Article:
Christmas is definitely upon us. You can tell by the number of garish colours shouting from the streets. And you’ve reason to be joyful since with Christmas comes good food, great drink (those mulled wines are calling) and some necessary family time.
But what’s not so festive is a big heap of uni work. Hartley Library is pregnant with students at the moment all hard at work. It can be difficult to make sure the ‘work hard, play hard’ mantra is balanced. Here are a few tips to help you try…
Sacrifices – make ’em!
Time management is a crucial part of university and something I’ve been battling with for years. Make sure you’re optimising the last few weeks of term, especially with support from lecturers. They’re not going to be too hasty to reply to a question on logistic regression when they’re on their 11th mince pie.
Make sacrifices to ensure that you’re up to date with work. For example, I’m a massive fan of disco music (who isn’t!?) and love a good boogie. However, with mounting work I had to sadly forego the infamous Retrojam night to make some progress on coursework.
Make sacrifices, whatever form they come in… it could make all the difference!
The disco battle was lost, but the war is not over.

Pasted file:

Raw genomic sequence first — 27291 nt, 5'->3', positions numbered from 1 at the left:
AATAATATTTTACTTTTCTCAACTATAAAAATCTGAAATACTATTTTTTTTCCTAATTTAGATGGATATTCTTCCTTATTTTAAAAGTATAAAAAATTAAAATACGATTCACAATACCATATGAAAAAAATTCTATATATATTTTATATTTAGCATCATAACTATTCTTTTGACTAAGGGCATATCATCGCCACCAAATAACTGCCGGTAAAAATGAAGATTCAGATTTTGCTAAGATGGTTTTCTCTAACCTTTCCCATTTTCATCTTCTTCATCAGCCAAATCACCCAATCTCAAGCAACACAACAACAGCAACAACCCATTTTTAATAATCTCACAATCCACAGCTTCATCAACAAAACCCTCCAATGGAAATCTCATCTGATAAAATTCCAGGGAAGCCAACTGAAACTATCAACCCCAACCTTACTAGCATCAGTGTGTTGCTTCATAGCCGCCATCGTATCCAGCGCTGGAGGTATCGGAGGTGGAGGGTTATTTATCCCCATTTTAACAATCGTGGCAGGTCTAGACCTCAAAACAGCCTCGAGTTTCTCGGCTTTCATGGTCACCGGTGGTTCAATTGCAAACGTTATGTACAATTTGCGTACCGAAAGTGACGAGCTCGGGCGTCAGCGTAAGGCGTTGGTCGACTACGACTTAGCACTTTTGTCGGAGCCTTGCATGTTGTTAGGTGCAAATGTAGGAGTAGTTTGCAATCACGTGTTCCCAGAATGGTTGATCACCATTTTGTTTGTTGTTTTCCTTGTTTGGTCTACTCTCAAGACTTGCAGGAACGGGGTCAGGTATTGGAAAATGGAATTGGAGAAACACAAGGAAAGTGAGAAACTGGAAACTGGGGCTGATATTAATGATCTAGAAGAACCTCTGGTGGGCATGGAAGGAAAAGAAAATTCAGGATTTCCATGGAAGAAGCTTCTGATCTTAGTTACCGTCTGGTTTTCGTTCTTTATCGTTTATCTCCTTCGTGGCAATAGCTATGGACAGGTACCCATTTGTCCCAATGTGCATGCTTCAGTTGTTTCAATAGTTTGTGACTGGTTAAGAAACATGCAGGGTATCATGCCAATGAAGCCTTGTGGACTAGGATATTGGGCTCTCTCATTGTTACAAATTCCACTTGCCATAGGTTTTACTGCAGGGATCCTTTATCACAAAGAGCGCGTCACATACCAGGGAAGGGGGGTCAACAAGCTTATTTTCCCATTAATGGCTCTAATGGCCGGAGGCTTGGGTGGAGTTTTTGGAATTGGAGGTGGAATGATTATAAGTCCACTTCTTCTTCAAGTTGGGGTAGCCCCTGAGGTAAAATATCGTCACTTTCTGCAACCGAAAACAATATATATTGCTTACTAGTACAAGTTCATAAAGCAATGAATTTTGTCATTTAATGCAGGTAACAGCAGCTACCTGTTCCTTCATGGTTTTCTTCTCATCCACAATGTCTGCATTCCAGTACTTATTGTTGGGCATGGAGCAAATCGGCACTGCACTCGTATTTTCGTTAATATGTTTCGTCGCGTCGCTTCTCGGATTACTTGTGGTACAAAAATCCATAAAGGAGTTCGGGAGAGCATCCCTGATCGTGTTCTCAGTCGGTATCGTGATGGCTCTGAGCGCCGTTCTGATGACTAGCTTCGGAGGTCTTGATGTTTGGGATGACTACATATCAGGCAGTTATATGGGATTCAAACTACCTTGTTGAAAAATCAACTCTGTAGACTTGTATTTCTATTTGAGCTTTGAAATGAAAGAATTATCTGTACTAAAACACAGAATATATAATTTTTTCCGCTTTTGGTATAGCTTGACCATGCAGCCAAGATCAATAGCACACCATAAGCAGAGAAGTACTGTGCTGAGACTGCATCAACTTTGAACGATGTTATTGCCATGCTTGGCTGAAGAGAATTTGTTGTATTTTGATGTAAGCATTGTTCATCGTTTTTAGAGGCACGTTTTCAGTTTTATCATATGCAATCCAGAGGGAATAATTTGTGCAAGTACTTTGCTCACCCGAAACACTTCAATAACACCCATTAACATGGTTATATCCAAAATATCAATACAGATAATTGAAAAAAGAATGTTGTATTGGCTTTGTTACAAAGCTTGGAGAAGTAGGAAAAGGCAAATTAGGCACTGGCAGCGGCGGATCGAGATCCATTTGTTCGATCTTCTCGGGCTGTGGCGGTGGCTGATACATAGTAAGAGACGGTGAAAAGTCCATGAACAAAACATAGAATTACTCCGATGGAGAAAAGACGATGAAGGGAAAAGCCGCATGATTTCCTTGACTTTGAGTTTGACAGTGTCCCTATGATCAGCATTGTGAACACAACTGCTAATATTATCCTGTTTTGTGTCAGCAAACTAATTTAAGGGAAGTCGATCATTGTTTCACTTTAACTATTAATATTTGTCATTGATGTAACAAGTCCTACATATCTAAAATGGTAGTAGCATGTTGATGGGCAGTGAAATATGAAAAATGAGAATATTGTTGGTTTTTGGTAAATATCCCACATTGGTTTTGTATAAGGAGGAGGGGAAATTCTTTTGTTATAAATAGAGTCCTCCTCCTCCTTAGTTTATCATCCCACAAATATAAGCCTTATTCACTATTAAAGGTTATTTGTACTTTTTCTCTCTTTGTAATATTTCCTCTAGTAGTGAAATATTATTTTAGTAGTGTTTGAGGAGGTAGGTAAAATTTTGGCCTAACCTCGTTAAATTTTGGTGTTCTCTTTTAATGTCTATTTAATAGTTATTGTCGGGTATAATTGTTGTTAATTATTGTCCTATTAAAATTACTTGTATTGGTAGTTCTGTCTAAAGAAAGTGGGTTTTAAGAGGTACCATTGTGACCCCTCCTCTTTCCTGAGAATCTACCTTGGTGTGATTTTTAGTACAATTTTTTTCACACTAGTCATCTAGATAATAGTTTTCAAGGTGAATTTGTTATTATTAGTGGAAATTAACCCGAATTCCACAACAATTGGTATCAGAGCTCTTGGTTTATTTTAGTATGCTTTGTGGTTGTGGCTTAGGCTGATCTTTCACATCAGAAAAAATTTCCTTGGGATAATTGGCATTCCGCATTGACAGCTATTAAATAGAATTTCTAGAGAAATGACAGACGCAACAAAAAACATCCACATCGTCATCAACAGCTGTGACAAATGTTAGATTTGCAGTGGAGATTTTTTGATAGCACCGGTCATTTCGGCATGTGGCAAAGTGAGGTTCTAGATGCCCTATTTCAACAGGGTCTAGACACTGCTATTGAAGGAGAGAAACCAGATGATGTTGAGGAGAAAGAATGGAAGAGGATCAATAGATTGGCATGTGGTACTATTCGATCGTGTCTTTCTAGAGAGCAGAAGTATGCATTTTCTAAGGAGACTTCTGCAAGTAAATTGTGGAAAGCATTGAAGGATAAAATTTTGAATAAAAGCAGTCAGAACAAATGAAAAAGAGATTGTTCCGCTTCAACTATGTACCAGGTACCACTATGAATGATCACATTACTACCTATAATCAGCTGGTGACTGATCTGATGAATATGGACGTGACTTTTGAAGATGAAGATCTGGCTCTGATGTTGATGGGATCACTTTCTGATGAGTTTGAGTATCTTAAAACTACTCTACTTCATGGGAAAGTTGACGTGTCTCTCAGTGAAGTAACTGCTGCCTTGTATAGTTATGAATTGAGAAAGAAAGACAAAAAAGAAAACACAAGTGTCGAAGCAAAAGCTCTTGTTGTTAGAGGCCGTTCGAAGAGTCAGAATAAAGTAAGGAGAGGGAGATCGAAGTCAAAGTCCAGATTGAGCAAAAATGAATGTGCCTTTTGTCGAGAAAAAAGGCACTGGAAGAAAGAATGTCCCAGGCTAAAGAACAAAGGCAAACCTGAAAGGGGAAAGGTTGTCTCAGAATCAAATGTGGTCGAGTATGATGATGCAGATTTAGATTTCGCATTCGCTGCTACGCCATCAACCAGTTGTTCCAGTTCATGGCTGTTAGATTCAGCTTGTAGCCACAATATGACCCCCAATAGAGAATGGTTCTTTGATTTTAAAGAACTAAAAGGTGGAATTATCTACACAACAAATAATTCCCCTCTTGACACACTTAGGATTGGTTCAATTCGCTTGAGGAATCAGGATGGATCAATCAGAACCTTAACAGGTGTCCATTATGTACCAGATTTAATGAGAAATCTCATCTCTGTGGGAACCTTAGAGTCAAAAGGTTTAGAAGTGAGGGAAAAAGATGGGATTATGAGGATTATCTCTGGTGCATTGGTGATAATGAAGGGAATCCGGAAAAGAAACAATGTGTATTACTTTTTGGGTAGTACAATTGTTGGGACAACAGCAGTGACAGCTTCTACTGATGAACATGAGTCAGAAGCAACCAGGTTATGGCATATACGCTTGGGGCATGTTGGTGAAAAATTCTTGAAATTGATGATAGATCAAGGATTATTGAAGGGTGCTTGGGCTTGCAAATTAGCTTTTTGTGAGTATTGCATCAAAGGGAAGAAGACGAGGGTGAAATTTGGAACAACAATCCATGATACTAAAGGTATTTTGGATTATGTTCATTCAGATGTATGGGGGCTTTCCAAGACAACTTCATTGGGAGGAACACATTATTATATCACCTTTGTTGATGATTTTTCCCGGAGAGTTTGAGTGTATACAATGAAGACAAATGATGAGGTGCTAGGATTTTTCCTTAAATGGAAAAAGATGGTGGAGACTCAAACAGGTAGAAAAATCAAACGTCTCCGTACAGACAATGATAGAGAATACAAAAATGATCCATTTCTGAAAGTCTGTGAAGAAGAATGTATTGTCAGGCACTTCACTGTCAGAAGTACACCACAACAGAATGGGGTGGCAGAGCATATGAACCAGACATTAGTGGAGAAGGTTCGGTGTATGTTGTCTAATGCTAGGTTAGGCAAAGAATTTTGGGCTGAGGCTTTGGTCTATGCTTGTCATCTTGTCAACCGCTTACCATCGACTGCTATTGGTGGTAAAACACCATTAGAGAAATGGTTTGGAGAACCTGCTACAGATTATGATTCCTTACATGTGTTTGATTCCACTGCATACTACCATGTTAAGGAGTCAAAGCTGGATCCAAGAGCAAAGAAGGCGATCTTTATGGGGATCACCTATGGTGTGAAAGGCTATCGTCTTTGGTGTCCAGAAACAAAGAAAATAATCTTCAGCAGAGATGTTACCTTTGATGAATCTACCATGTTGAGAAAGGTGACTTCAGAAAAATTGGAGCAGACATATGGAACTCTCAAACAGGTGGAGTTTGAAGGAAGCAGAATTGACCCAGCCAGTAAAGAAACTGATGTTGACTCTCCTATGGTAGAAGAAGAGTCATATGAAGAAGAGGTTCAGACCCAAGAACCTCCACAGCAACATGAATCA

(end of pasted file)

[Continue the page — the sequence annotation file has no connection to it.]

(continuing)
Distractions – remove ’em!
As I mentioned, efficiency is the key when maximising your work-ethic. One strategy I employ is to simulate uni like a 9-5 job. Work as efficiently as you can during those hours and then you can do whatever you want in the evenings. Distractions can be a real traffic light to progress. Facebook will eat you up whole if you let it loose. I find ‘StayFocusd’, which is an internet add-on, really helps. It lets you input the amount time you’re allowed to spend on certain sites and then blocks you from using them if you go over that.
Must dash – I’m eating into valuable meme time.
Fun with chums
Think of fun on a micro-level too. If you’re getting bogged down with work, take a break, do some exercise and then come back to it. Feed that brain with some fish rather than junk food so that you’re on form mentally and physically. Make sure though you spend enough time with your family this Christmas too, especially since they probably cooked that delicious Christmas meal – you owe them that much.
When the going gets tough, think about roast potatoes.
I leave you with a quote from the inimitable Jonathan-Lockwood Huie:
“A time for everything: A time to relax and a time to be busy, a time to frolic and a time to labour, a time to receive and a time to give, a time to begin and a time to finish.”
Have a great break and a brilliant new year – see you in 2018.